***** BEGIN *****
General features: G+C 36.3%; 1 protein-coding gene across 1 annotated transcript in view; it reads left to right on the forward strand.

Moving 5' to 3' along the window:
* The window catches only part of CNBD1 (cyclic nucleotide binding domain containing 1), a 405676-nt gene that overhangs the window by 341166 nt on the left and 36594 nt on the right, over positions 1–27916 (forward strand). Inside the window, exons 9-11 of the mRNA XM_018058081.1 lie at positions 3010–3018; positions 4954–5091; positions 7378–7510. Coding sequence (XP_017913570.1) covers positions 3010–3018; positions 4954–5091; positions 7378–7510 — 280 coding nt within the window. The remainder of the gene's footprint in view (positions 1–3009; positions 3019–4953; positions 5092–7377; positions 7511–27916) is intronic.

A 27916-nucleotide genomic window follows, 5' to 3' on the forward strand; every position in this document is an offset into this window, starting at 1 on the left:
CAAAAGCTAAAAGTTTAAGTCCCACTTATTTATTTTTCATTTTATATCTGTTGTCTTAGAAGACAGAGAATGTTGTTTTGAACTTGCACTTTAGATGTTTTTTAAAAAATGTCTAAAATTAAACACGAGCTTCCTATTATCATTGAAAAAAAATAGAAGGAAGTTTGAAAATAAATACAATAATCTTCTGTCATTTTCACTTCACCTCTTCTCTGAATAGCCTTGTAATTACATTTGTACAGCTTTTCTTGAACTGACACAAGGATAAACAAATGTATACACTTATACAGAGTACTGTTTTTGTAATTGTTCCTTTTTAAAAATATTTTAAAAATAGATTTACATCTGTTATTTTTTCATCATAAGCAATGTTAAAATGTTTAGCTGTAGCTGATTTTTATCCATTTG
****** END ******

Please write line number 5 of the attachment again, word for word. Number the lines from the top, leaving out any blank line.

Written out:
CAAAAGCTAAAAGTTTAAGTCCCACTTATTTATTTTTCATTTTATATCTGTTGTCTTAGAAGACAGAGAATGTTGTTTTGAACTTGCACTTTAGATGTTTTTTAAAAAATGTCTAAAATTAAACACGAGCTTCCTATTATCATTGAAAAAAAATAGAAGGAAGTTTGAAAATAAATACAATAATCTTCTGTCATTTTCACTTCACCTCTTCTCTGAATAGCCTTGTAATTACATTTGTACAGCTTTTCTTGAACTGACACAAGGATAAACAAATGTATACACTTATACAGAGTACTGTTTTTGTAATTGTTCCTTTTTAAAAATATTTTAAAAATAGATTTACATCTGTTATTTTTTCATCATAAGCAATGTTAAAATGTTTAGCTGTAGCTGATTTTTATCCATTTG